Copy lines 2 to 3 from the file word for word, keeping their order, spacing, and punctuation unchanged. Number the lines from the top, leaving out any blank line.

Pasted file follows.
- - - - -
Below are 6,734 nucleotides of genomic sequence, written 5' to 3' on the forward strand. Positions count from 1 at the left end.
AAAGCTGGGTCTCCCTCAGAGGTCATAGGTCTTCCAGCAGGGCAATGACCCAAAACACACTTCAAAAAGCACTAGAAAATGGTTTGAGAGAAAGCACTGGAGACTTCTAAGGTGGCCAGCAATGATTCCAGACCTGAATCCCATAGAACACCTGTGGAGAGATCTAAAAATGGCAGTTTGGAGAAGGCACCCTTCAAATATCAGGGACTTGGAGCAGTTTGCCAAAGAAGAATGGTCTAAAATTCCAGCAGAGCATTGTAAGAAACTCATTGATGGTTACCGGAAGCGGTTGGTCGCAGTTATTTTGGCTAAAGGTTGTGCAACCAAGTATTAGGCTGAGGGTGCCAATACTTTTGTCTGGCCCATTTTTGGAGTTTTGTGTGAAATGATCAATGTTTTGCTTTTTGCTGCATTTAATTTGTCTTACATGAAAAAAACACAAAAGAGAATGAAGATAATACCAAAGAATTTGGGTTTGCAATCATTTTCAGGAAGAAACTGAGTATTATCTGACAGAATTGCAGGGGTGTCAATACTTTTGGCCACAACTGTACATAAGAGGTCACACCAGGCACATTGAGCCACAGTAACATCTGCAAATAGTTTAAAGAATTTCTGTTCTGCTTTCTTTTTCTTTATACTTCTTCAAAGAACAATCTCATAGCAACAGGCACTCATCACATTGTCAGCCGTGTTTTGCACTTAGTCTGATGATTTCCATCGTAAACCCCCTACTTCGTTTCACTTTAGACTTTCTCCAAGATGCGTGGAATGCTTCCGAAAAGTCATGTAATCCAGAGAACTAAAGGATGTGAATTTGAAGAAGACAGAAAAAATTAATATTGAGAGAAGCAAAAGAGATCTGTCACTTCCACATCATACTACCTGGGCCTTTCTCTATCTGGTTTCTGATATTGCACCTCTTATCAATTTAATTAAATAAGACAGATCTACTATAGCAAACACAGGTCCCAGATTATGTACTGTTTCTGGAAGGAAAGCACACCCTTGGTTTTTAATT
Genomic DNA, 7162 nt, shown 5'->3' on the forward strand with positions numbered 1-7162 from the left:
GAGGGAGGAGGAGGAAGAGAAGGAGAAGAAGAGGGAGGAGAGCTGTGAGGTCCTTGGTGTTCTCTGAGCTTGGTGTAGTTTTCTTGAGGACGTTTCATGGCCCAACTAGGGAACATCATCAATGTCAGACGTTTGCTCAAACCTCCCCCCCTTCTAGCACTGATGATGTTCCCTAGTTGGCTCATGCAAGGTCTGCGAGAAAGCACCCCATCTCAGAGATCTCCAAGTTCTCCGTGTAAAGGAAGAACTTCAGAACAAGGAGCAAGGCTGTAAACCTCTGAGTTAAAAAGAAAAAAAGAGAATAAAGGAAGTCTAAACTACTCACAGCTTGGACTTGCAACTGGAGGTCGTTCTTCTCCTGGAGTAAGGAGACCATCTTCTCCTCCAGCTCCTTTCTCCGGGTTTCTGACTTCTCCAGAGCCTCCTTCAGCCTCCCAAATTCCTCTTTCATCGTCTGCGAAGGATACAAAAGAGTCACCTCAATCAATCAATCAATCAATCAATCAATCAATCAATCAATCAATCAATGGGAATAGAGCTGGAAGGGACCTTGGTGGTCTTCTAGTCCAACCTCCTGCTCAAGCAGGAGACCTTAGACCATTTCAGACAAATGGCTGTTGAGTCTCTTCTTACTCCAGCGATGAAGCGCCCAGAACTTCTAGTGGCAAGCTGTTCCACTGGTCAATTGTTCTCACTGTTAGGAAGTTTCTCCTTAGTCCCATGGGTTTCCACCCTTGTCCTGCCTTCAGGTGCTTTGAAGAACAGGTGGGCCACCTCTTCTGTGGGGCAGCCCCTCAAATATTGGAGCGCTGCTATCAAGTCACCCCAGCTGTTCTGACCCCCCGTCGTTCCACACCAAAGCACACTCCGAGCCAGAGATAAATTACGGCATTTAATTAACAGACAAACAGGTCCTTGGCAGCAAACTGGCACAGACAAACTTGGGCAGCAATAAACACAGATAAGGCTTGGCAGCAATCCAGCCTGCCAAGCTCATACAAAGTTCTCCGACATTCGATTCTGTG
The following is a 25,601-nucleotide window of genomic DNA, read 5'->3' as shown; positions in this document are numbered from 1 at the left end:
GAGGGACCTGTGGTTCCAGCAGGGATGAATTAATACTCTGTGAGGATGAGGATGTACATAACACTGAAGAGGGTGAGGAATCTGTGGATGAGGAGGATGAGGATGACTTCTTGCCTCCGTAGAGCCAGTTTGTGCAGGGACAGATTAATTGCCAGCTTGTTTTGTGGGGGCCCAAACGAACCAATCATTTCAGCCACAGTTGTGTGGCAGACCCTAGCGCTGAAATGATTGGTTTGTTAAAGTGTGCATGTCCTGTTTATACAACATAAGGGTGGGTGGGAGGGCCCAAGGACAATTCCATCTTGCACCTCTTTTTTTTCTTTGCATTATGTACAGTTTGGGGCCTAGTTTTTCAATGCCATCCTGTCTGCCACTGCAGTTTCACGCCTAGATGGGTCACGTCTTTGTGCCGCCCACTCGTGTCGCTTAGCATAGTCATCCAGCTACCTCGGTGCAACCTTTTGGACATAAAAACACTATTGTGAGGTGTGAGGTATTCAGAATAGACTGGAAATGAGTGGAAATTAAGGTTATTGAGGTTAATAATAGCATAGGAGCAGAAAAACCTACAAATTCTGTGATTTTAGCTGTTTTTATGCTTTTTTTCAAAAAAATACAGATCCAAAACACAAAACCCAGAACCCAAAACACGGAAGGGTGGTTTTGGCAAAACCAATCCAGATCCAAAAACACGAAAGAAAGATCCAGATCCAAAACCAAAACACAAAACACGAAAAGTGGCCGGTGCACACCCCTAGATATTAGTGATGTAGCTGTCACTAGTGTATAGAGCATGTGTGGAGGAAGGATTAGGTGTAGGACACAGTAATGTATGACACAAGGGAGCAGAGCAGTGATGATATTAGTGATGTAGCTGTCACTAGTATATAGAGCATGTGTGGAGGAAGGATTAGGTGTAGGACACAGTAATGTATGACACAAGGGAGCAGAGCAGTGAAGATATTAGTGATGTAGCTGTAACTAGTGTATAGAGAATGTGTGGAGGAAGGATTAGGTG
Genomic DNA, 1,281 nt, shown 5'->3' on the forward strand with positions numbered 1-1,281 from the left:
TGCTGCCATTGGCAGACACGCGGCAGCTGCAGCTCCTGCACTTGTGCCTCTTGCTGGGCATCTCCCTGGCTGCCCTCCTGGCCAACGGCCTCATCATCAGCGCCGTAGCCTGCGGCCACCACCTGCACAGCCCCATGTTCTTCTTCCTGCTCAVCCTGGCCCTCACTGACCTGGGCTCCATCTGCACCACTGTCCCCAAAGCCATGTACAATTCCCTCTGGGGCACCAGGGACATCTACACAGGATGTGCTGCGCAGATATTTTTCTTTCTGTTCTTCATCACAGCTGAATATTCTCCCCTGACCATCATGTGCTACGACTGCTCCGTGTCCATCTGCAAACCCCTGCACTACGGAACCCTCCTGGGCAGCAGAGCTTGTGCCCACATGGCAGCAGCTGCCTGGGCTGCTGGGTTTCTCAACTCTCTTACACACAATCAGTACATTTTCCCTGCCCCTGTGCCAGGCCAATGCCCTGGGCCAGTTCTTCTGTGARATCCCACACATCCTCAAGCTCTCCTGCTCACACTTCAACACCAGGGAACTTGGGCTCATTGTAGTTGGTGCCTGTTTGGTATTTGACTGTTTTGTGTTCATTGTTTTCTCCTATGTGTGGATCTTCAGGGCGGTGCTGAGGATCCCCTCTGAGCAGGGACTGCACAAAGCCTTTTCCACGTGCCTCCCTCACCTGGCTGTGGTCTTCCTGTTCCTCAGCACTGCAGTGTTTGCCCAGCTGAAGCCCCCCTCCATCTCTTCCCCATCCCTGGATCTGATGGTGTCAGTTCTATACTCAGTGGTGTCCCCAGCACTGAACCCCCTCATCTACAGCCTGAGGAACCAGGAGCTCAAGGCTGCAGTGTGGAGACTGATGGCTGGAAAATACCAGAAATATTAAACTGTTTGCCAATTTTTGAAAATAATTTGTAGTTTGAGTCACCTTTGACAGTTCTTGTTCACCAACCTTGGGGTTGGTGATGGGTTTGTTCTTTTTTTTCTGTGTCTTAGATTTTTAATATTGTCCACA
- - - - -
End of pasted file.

AAAGCTGGGTCTCCCTCAGAGGTCATAGGTCTTCCAGCAGGGCAATGACCCAAAACACACTTCAAAAAGCACTAGAAAATGGTTTGAGAGAAAGCACTGGAGACTTCTAAGGTGGCCAGCAATGATTCCAGACCTGAATCCCATAGAACACCTGTGGAGAGATCTAAAAATGGCAGTTTGGAGAAGGCACCCTTCAAATATCAGGGACTTGGAGCAGTTTGCCAAAGAAGAATGGTCTAAAATTCCAGCAGAGCATTGTAAGAAACTCATTGATGGTTACCGGAAGCGGTTGGTCGCAGTTATTTTGGCTAAAGGTTGTGCAACCAAGTATTAGGCTGAGGGTGCCAATACTTTTGTCTGGCCCATTTTTGGAGTTTTGTGTGAAATGATCAATGTTTTGCTTTTTGCTGCATTTAATTTGTCTTACATGAAAAAAACACAAAAGAGAATGAAGATAATACCAAAGAATTTGGGTTTGCAATCATTTTCAGGAAGAAACTGAGTATTATCTGACAGAATTGCAGGGGTGTCAATACTTTTGGCCACAACTGTACATAAGAGGTCACACCAGGCACATTGAGCCACAGTAACATCTGCAAATAGTTTAAAGAATTTCTGTTCTGCTTTCTTTTTCTTTATACTTCTTCAAAGAACAATCTCATAGCAACAGGCACTCATCACATTGTCAGCCGTGTTTTGCACTTAGTCTGATGATTTCCATCGTAAACCCCCTACTTCGTTTCACTTTAGACTTTCTCCAAGATGCGTGGAATGCTTCCGAAAAGTCATGTAATCCAGAGAACTAAAGGATGTGAATTTGAAGAAGACAGAAAAAATTAATATTGAGAGAAGCAAAAGAGATCTGTCACTTCCACATCATACTACCTGGGCCTTTCTCTATCTGGTTTCTGATATTGCACCTCTTATCAATTTAATTAAATAAGACAGATCTACTATAGCAAACACAGGTCCCAGATTATGTACTGTTTCTGGAAGGAAAGCACACCCTTGGTTTTTAATT
Genomic DNA, 7162 nt, shown 5'->3' on the forward strand with positions numbered 1-7162 from the left: